Giving Compass’ Take:
• The author explains the three steps toward increasing public engagement from citizens and empowering them to be apart of community issues.
• What are the primary barriers to engaging with communities?
• Read about some simple ways that individuals can participate in civic engagement.
Feedback in the realm of City government can be a tricky proposition. First, “participants” in government processes are not just from one group of stakeholders, but include every citizen, business, and organization in the municipality.
Having worked as an Economic Development Specialist for the City of Burlington, Vermont for over six years, I’d like to share three lessons I learned about how to navigate these challenges:
Provide multiple ways for citizens to engage. Not everyone can make it to a City Council meeting on a Monday evening to voice their opinion on a project. When a developer was in the design stage of a major mixed-use downtown redevelopment that was partially on City property, we used a wide range of tools to solicit feedback – web tools to record feedback; placing informational materials and comment boxes at community centers and the project site itself. We even found that good old-fashioned door-knocking is another great way to get residents and businesses engaged on hyper-local or neighborhood issues.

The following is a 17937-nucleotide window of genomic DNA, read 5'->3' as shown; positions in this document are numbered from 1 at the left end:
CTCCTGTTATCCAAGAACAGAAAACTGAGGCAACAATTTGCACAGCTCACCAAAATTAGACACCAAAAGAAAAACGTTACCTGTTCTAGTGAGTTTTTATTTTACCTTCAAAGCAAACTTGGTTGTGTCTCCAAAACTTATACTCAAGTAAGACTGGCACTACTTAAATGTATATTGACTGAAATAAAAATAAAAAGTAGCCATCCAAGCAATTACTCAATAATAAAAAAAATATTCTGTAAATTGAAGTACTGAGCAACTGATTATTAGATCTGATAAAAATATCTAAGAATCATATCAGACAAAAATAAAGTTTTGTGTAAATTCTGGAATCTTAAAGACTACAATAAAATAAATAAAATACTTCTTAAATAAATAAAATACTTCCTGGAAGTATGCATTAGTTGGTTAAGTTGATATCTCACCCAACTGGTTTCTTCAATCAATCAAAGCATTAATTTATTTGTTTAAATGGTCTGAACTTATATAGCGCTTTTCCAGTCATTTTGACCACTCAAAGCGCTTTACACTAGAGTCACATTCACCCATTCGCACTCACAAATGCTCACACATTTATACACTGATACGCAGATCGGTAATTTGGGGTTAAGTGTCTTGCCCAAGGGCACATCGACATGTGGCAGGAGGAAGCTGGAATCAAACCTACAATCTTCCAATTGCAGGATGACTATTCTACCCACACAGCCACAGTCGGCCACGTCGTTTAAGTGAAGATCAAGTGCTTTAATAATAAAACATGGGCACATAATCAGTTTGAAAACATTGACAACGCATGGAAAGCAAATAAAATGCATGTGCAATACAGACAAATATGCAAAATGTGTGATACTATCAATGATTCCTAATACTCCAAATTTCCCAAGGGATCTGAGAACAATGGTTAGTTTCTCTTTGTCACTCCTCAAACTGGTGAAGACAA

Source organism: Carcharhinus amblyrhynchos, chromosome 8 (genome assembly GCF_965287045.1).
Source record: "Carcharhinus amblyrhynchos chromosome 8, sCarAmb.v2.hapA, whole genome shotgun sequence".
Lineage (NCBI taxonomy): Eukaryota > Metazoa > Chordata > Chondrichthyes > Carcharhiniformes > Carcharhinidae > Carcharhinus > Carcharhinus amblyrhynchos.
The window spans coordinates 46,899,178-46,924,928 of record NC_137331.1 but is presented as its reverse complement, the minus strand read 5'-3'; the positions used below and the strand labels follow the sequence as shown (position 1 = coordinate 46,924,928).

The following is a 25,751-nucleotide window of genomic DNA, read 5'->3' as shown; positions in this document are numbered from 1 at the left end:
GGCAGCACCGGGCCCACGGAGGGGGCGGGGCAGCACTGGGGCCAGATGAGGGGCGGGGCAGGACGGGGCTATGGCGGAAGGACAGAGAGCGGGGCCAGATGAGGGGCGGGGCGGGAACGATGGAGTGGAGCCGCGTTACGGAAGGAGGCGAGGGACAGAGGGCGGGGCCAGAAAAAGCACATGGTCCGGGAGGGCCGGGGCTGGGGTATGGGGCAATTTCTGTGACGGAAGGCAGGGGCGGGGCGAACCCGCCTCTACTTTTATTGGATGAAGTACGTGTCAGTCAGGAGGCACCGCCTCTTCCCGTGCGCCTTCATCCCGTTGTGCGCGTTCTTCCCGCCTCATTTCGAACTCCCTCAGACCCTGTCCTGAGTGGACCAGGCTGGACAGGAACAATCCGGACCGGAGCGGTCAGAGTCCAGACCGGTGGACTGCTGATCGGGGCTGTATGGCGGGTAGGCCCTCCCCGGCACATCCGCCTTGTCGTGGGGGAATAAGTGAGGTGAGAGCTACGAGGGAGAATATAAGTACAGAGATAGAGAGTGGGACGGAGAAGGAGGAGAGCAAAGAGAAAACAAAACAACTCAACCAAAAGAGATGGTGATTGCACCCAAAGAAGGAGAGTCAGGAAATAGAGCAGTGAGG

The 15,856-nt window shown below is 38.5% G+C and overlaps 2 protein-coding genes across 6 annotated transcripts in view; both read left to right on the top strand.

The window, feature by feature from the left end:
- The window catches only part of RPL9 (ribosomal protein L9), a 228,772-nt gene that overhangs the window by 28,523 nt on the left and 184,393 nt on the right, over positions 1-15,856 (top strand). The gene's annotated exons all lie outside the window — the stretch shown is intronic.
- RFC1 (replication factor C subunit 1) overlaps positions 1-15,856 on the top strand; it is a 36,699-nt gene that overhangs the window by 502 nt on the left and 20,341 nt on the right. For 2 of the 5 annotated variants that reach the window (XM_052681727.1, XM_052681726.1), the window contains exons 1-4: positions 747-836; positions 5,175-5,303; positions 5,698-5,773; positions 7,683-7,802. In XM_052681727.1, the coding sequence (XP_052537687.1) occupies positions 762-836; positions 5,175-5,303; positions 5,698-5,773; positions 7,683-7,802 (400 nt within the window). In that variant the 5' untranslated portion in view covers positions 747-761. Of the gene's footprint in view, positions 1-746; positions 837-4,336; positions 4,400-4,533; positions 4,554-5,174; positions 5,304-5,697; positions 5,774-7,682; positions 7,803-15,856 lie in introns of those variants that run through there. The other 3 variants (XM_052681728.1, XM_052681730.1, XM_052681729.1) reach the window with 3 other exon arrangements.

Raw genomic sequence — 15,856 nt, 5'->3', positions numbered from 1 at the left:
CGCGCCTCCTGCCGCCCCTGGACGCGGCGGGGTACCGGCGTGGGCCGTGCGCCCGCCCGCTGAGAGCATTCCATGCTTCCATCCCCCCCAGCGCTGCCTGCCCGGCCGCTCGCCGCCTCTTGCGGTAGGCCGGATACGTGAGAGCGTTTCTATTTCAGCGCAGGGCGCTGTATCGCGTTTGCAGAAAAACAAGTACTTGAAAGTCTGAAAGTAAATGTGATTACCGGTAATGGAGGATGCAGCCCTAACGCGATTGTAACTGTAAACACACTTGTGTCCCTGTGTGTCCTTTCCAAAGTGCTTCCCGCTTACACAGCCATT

Explain which feedback could and couldn’t be incorporated and why. Since there will never be a consensus on the elements of a project (or even whether the project should happen at all!), it is important to provide detailed information about the feedback you’ve heard through various channels, along with an explanation of why certain feedback elements could be incorporated and certain elements could not.
Empower citizens with knowledge so they can create informed opinions. Citizens might still argue for their perspective, but they’ll hopefully have a greater understanding of what the community might sacrifice as a result. If done skillfully, a vision for a vibrant and thriving community with opportunity for all can be realized.
Ultimately, for local government officials, the goal is to balance the desires of citizens with responsible economic development and sustainable urban planning with a long-term focus.
Read the full article about public engagement by Diana Colangelo at FeedbackLabs
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